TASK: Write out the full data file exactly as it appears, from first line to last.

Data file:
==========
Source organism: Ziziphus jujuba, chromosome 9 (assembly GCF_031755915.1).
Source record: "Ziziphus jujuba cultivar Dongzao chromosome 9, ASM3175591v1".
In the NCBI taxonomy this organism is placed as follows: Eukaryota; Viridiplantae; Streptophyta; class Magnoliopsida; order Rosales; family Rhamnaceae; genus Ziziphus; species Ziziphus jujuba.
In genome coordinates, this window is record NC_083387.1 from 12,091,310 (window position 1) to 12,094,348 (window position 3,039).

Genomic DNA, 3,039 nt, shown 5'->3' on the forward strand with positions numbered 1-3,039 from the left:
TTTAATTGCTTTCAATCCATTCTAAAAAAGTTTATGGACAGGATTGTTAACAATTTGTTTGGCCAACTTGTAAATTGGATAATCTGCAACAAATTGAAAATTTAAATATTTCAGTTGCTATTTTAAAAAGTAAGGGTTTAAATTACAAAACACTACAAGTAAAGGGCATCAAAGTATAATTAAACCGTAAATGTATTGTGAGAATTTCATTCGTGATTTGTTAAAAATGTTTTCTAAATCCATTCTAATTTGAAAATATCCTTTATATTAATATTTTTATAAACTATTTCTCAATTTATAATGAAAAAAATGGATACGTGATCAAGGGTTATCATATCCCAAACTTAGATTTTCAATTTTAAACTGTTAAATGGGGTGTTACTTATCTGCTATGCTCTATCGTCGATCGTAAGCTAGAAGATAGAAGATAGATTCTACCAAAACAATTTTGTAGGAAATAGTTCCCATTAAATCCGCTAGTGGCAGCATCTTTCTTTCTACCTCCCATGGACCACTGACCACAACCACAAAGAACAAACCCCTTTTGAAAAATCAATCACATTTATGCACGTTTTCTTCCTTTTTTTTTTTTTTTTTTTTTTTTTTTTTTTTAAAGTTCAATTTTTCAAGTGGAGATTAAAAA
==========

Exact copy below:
Source organism: Ziziphus jujuba, chromosome 9 (assembly GCF_031755915.1).
Source record: "Ziziphus jujuba cultivar Dongzao chromosome 9, ASM3175591v1".
In the NCBI taxonomy this organism is placed as follows: Eukaryota; Viridiplantae; Streptophyta; class Magnoliopsida; order Rosales; family Rhamnaceae; genus Ziziphus; species Ziziphus jujuba.
In genome coordinates, this window is record NC_083387.1 from 12,091,310 (window position 1) to 12,094,348 (window position 3,039).

Genomic DNA, 3,039 nt, shown 5'->3' on the forward strand with positions numbered 1-3,039 from the left:
TTTAATTGCTTTCAATCCATTCTAAAAAAGTTTATGGACAGGATTGTTAACAATTTGTTTGGCCAACTTGTAAATTGGATAATCTGCAACAAATTGAAAATTTAAATATTTCAGTTGCTATTTTAAAAAGTAAGGGTTTAAATTACAAAACACTACAAGTAAAGGGCATCAAAGTATAATTAAACCGTAAATGTATTGTGAGAATTTCATTCGTGATTTGTTAAAAATGTTTTCTAAATCCATTCTAATTTGAAAATATCCTTTATATTAATATTTTTATAAACTATTTCTCAATTTATAATGAAAAAAATGGATACGTGATCAAGGGTTATCATATCCCAAACTTAGATTTTCAATTTTAAACTGTTAAATGGGGTGTTACTTATCTGCTATGCTCTATCGTCGATCGTAAGCTAGAAGATAGAAGATAGATTCTACCAAAACAATTTTGTAGGAAATAGTTCCCATTAAATCCGCTAGTGGCAGCATCTTTCTTTCTACCTCCCATGGACCACTGACCACAACCACAAAGAACAAACCCCTTTTGAAAAATCAATCACATTTATGCACGTTTTCTTCCTTTTTTTTTTTTTTTTTTTTTTTTTTTTTTTTAAAGTTCAATTTTTCAAGTGGAGATTAAAAA